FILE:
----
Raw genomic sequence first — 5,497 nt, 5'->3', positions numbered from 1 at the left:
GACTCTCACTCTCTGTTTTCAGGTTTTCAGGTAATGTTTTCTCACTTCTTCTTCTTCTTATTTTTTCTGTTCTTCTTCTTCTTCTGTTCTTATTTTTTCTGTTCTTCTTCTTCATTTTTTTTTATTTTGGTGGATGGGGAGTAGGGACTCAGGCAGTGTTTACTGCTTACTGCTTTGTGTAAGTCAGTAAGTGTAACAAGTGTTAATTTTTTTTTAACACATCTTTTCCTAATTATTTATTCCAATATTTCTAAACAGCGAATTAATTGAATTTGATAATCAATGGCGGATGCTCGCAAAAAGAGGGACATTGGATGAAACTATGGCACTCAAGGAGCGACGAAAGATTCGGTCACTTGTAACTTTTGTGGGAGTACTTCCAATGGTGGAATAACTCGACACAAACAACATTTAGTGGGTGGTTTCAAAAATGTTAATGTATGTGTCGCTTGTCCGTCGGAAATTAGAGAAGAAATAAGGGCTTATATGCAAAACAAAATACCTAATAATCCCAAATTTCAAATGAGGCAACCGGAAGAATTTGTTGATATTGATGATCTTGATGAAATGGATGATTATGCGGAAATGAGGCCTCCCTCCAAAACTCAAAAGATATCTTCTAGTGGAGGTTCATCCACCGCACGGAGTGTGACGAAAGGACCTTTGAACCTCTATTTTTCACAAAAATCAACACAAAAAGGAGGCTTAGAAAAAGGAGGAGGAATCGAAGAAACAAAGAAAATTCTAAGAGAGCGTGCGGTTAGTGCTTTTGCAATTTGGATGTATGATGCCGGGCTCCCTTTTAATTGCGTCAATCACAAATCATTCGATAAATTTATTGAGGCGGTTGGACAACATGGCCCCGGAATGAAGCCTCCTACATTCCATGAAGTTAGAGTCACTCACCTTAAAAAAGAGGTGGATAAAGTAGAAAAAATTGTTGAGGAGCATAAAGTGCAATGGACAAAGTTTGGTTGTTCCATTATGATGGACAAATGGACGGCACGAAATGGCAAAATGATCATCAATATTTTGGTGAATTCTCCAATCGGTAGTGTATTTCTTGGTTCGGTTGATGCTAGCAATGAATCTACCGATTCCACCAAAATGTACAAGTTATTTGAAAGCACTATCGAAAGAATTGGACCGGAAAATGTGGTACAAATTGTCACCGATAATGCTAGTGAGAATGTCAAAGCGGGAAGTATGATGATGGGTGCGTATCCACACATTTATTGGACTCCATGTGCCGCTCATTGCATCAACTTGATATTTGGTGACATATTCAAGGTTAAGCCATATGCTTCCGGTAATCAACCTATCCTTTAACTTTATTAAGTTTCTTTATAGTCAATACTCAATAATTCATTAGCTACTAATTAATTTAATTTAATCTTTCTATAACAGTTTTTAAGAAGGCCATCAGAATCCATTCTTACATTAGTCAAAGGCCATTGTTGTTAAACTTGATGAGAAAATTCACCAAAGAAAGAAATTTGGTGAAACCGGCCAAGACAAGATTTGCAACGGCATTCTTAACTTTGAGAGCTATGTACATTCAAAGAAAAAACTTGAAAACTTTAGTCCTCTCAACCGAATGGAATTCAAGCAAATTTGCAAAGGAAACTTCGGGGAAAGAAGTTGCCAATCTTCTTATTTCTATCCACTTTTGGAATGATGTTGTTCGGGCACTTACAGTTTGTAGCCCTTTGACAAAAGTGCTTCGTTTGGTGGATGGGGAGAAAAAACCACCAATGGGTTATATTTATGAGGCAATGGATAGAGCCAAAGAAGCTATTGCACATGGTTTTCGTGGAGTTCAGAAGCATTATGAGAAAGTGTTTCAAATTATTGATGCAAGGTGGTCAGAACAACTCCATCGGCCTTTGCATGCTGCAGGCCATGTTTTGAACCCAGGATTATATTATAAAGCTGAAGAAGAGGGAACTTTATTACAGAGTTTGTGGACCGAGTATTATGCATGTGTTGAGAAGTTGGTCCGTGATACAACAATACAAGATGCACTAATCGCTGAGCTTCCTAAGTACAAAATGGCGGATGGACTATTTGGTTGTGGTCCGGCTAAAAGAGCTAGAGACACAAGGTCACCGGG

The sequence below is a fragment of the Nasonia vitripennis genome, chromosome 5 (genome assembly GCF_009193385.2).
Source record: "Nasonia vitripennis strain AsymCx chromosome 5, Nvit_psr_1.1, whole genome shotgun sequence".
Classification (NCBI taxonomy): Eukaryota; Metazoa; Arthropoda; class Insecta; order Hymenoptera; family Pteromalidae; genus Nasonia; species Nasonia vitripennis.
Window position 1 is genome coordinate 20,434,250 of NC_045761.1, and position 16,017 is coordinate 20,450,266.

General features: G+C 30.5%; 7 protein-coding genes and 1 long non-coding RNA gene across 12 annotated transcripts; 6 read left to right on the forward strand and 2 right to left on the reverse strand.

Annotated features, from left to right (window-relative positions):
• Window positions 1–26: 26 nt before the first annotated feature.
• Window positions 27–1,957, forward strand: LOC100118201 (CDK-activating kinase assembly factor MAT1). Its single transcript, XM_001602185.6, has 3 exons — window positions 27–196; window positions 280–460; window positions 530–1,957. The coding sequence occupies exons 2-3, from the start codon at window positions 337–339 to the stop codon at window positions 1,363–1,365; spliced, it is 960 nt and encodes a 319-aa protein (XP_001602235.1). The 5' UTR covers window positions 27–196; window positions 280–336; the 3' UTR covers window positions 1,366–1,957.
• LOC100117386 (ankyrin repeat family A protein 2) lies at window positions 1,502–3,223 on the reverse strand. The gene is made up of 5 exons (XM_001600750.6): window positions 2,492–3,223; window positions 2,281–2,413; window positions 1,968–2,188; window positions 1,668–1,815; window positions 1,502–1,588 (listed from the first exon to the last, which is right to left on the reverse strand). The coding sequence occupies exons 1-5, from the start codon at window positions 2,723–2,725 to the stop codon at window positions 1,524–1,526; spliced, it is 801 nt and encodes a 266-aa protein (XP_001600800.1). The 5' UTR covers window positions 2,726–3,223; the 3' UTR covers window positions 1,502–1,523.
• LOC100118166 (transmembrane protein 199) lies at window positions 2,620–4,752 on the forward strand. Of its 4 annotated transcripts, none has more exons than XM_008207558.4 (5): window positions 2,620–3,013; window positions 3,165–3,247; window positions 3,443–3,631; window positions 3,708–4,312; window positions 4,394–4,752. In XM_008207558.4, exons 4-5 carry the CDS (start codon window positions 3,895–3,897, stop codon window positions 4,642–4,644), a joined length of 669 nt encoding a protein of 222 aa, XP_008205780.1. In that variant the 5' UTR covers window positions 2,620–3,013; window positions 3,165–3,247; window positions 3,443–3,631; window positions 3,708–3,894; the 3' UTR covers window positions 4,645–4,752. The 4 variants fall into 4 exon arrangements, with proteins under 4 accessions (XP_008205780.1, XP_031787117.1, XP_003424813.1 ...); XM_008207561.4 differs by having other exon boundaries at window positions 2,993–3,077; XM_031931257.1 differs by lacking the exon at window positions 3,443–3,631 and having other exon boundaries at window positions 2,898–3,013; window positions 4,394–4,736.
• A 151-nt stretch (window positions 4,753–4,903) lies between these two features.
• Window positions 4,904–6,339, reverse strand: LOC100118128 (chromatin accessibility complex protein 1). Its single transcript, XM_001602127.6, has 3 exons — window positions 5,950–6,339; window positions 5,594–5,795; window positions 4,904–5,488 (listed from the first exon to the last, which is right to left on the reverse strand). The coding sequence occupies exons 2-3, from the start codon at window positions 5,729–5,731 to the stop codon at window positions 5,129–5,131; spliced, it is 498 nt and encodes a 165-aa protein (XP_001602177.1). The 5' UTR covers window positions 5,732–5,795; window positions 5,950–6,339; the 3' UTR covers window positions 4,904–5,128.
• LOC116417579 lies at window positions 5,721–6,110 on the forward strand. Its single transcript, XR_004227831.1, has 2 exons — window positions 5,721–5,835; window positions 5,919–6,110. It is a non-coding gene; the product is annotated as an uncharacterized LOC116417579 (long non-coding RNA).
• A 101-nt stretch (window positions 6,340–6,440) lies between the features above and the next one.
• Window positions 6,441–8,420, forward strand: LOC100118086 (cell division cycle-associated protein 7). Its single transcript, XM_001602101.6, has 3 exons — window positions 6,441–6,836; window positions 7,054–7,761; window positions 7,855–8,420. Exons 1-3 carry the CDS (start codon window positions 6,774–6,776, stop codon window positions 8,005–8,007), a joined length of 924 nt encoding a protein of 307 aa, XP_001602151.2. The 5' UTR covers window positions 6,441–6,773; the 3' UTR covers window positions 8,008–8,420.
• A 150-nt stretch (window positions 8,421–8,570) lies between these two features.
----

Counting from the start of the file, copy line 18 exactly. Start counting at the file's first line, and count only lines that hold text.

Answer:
• A 150-nt stretch (window positions 8,421–8,570) lies between these two features.